Pre 1939 the Qantas/British Airways (Mark 1 pre BOAC) was tentative at best and very low volume. Shipping companies rather than other airlines carried the bulk of the largely migrant passengers. From early days though, the always fleet of foot KLM was pushing on the European door and Pan Am and later the the largely opportunistic Canadian Pacific on the trans-Pacific to the Americas.

After 1945 the arrival of new, faster and pressurised airliners soon gave the airlines the upper hand and Qantas, with the elegant Constellation set the pace. BOAC, short of dollars, struggled on with flying boats for a year or two before a small batch of Constellation 049s became available from Aer Lingus/Aer Rianta whose Atlantic operation had failed and these could be paid for in sterling. From that point it was game on and the two partners from each end of the route presumed that the business was almost exclusively theirs. They saw it as their entitlement and resented any attempts by others to take any of it. Hence early efforts to fight off the enterprising Dutch in the form of KLM already well established just to the north in Indonesia.

The first Asian incursions into the business were on a small scale by Philippine Airlines in the 1950s with DC6 flights Manila-London but their effect was insignificant. Air India was the first serious entrant as it was in a tripartite revenue pooling partnership with Qantas and BOAC. Very much a high quality and rather exotic carrier, it was not slow in the 1950s in demanding a place on the Australian route. It was accomodated but both the other partners saw it as primarily a predator. The real Asian awakening though was in 1971 with the very first and very high service quality Malaysia-Singapore Airlines Boeing 707 services from Sydney to London with a change of flight number in Singapore. MSA were progressively followed by Thai,the separated Singapore Airlines and MAS,and Cathay Pacific until almost all the north east and south east Asian players entered the fray. They have gone from strength to strength and probably didn't expect to be too seriously challenged.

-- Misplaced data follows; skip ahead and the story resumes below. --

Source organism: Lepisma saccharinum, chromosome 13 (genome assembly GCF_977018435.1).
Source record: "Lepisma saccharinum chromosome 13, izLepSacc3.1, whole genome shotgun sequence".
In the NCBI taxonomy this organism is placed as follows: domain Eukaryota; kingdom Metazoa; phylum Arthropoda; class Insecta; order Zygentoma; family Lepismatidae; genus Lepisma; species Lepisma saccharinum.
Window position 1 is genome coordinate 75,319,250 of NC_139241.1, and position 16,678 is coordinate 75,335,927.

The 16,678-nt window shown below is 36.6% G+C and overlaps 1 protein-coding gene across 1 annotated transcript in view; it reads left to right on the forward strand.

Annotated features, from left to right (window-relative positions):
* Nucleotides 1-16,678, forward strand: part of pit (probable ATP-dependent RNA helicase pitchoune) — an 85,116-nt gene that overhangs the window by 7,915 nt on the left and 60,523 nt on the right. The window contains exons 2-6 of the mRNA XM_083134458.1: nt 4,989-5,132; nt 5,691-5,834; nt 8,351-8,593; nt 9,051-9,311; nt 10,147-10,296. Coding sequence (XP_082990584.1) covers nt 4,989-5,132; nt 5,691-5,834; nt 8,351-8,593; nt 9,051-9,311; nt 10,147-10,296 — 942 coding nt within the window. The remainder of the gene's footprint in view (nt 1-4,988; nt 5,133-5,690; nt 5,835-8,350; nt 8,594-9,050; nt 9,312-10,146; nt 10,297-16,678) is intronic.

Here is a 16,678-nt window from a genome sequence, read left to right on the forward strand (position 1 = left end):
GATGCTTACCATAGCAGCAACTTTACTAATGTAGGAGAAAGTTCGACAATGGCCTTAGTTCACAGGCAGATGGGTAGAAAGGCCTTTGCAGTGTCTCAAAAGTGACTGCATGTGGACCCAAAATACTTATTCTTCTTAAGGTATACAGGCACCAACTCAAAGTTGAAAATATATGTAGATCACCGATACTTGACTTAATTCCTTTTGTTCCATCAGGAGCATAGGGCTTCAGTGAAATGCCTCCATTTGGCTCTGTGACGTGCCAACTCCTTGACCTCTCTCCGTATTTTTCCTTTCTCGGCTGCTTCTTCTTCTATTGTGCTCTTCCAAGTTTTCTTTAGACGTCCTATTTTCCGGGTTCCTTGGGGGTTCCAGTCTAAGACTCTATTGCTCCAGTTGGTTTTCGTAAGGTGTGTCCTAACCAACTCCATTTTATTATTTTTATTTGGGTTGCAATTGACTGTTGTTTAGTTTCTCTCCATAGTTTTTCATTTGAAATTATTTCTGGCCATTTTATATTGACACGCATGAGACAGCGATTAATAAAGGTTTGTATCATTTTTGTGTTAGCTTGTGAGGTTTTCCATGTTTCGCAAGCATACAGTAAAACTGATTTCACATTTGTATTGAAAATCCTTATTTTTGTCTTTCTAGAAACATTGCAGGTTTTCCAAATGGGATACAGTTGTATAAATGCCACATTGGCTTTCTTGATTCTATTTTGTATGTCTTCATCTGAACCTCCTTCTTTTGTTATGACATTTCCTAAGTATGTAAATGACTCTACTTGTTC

While Qantas and BOAC/BA sought to tightly control fares/yields through rigid enforcement of IATA fares on the one hand and capacity/frequency limitations on the other, the Asian carriers saw things differently and viewed fare reductions ("Cheating" or "non compliance" in IATA parlance)and operating as many frequencies as they could get through Air Service Agreements as key to driving traffic increases and market share. They persued this line vigorously. No sacred kangaroos for them.